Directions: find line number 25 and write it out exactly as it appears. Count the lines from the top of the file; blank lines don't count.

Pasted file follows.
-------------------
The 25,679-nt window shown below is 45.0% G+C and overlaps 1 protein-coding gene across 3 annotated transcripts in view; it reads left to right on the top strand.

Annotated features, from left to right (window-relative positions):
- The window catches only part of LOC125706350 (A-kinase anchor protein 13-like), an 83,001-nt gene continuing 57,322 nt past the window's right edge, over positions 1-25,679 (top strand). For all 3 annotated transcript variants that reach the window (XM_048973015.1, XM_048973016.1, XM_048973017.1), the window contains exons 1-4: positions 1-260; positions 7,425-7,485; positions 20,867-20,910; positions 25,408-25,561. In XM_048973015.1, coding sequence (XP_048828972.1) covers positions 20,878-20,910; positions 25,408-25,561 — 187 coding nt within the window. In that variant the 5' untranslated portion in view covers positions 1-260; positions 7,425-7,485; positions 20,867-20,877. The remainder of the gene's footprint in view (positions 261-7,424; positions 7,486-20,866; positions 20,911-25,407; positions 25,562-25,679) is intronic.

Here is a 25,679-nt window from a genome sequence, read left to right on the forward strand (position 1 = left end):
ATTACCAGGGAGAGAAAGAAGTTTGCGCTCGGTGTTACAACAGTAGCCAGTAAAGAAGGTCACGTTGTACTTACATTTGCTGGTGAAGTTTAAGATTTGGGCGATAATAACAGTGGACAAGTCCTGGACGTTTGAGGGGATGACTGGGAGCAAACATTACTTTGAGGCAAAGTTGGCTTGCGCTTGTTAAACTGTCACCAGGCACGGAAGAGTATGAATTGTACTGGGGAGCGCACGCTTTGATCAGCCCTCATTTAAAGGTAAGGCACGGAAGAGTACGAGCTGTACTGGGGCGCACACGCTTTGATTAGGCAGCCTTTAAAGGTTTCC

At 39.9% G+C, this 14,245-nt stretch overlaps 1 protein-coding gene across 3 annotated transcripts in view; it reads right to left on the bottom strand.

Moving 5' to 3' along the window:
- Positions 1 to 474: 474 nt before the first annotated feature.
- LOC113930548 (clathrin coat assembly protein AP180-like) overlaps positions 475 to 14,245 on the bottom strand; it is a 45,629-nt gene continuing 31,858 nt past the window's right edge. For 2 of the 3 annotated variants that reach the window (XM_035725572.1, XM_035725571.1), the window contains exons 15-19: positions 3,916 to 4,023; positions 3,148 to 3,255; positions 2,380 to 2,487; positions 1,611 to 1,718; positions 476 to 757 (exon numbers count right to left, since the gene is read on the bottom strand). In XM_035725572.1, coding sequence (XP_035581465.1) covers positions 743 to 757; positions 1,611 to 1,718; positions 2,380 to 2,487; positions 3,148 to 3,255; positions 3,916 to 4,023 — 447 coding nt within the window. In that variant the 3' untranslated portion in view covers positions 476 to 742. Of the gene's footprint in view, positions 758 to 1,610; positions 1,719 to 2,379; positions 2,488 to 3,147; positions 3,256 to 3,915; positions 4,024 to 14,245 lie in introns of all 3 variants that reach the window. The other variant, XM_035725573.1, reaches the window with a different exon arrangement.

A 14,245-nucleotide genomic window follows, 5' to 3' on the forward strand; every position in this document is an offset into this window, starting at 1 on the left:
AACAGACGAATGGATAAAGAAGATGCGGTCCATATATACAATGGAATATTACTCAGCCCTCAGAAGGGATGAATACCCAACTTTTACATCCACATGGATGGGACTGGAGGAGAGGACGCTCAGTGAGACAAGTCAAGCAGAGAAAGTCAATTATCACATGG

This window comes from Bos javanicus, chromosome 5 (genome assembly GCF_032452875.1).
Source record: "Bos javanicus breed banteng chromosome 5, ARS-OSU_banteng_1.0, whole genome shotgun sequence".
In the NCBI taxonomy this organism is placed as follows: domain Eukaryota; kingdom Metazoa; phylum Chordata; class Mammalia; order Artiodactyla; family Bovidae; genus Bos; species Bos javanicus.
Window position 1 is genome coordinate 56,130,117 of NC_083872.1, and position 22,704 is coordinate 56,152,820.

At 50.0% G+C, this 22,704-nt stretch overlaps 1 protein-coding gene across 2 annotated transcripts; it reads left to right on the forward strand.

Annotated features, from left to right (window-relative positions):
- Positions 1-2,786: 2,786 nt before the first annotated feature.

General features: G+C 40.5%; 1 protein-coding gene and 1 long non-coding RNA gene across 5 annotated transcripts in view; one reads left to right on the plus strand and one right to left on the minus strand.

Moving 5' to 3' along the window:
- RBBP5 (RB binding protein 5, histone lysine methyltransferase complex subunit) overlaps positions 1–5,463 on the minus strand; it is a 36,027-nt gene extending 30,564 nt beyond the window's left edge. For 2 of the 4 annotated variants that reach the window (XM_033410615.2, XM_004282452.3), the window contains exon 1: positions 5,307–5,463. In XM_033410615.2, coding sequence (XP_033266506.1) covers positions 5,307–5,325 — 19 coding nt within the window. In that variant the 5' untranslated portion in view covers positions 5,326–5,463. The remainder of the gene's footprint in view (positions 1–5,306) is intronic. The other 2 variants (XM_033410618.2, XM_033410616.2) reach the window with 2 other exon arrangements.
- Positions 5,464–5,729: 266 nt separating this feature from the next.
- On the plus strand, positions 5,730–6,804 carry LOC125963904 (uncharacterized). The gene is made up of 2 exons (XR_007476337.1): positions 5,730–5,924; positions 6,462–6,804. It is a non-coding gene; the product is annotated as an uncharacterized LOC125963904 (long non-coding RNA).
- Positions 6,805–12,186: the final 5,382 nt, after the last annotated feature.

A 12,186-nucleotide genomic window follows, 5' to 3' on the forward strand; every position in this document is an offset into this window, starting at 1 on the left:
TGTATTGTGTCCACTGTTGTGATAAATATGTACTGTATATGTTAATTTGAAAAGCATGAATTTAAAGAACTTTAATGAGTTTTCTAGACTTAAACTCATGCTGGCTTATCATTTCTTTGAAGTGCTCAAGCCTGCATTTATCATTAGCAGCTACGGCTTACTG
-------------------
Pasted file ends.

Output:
A 12,186-nucleotide genomic window follows, 5' to 3' on the forward strand; every position in this document is an offset into this window, starting at 1 on the left: